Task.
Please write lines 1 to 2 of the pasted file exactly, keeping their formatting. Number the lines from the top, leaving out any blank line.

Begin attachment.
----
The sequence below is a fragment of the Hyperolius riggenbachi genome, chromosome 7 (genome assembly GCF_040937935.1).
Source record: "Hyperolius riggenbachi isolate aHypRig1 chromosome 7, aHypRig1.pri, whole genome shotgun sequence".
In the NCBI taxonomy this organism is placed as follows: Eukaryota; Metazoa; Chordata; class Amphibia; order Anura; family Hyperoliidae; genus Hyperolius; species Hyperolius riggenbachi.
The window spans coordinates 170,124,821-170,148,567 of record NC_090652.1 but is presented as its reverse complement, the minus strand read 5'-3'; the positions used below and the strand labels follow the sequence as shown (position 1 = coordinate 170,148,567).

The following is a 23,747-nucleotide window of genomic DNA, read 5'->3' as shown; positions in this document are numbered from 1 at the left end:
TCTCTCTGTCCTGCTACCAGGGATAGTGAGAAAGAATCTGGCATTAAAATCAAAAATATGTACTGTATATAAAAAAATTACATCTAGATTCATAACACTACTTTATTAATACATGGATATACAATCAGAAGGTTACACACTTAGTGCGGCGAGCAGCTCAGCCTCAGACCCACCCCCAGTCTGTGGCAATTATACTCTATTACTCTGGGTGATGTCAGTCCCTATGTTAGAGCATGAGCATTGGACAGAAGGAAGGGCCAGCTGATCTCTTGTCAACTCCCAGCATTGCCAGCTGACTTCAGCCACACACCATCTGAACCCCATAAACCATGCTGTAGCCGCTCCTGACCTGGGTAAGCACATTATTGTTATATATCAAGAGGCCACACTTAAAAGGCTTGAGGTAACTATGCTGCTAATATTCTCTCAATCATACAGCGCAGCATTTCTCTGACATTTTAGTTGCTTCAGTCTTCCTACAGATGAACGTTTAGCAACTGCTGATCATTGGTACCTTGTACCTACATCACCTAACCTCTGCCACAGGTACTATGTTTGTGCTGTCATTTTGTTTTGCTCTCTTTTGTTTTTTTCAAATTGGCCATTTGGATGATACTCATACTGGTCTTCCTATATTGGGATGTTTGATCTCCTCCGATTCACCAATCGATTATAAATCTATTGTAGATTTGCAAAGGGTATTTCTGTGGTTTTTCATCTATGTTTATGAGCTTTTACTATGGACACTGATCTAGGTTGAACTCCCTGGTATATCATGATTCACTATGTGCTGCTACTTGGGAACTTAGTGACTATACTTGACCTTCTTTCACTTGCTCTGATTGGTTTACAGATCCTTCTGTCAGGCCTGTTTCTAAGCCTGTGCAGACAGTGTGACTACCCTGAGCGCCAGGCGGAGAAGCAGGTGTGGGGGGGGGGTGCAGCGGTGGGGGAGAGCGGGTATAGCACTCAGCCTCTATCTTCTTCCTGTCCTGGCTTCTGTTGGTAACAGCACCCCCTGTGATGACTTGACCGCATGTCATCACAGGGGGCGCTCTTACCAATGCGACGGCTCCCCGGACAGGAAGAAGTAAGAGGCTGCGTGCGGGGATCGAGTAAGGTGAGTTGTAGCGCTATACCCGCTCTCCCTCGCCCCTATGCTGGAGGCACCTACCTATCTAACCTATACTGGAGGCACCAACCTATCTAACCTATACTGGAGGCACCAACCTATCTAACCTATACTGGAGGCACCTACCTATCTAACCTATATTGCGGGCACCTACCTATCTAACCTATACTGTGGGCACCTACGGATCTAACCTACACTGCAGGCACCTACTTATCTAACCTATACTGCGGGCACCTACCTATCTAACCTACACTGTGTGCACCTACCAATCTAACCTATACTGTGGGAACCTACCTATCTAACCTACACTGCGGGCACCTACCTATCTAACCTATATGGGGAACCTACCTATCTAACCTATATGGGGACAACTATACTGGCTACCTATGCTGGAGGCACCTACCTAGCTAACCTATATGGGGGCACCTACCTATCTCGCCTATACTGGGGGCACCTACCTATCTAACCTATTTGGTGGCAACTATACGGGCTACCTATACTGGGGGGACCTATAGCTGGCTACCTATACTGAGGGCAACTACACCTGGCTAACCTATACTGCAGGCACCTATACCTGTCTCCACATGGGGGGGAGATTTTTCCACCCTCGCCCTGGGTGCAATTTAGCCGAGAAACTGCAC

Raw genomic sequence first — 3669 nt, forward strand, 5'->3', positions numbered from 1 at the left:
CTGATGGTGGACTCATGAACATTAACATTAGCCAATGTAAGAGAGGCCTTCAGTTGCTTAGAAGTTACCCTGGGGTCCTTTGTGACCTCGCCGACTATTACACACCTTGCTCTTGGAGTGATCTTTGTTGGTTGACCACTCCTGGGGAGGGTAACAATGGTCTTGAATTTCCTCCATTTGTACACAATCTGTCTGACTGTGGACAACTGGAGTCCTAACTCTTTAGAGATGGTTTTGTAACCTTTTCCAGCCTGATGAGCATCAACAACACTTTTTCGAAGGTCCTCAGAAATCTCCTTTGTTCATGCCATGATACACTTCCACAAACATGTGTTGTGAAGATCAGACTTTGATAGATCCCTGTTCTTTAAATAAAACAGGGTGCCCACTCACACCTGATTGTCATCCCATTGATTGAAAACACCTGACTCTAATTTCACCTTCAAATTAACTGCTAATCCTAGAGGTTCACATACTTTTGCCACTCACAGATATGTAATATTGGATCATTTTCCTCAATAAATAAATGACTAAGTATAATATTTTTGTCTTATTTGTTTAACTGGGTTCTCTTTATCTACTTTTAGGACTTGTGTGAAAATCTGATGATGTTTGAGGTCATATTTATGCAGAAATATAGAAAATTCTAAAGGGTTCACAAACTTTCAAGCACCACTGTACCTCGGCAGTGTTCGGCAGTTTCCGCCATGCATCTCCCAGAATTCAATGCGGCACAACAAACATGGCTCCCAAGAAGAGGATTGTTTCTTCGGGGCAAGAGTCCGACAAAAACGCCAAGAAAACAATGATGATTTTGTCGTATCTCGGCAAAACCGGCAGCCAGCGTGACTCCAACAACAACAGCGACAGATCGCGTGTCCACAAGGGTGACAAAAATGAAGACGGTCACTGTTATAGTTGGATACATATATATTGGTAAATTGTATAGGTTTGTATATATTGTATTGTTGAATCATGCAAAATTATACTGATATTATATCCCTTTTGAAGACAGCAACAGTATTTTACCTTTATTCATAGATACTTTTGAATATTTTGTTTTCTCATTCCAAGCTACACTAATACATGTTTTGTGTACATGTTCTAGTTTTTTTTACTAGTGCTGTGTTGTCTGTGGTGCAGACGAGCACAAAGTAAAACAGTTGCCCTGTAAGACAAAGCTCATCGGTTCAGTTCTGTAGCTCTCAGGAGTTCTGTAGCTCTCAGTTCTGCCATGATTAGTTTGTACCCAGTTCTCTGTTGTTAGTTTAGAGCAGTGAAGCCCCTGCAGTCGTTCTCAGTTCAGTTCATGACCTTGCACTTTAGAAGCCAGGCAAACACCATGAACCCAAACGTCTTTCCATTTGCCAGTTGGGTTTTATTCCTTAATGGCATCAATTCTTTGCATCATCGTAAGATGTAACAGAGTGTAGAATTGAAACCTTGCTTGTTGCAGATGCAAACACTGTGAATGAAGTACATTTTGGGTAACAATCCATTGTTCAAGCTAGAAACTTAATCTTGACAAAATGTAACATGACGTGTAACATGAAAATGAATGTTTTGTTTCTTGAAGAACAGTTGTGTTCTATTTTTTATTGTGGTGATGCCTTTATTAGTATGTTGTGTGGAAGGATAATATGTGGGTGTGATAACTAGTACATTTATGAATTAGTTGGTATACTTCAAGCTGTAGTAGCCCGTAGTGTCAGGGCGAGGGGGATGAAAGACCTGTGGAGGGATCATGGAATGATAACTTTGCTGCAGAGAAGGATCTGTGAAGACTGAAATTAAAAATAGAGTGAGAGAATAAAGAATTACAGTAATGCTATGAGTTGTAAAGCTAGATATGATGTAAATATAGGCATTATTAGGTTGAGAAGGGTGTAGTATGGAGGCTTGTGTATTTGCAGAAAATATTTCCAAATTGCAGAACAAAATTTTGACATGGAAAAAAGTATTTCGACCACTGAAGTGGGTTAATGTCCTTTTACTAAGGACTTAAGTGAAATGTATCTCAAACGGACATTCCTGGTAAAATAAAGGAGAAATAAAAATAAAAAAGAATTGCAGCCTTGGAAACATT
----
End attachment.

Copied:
The sequence below is a fragment of the Hyperolius riggenbachi genome, chromosome 7 (genome assembly GCF_040937935.1).
Source record: "Hyperolius riggenbachi isolate aHypRig1 chromosome 7, aHypRig1.pri, whole genome shotgun sequence".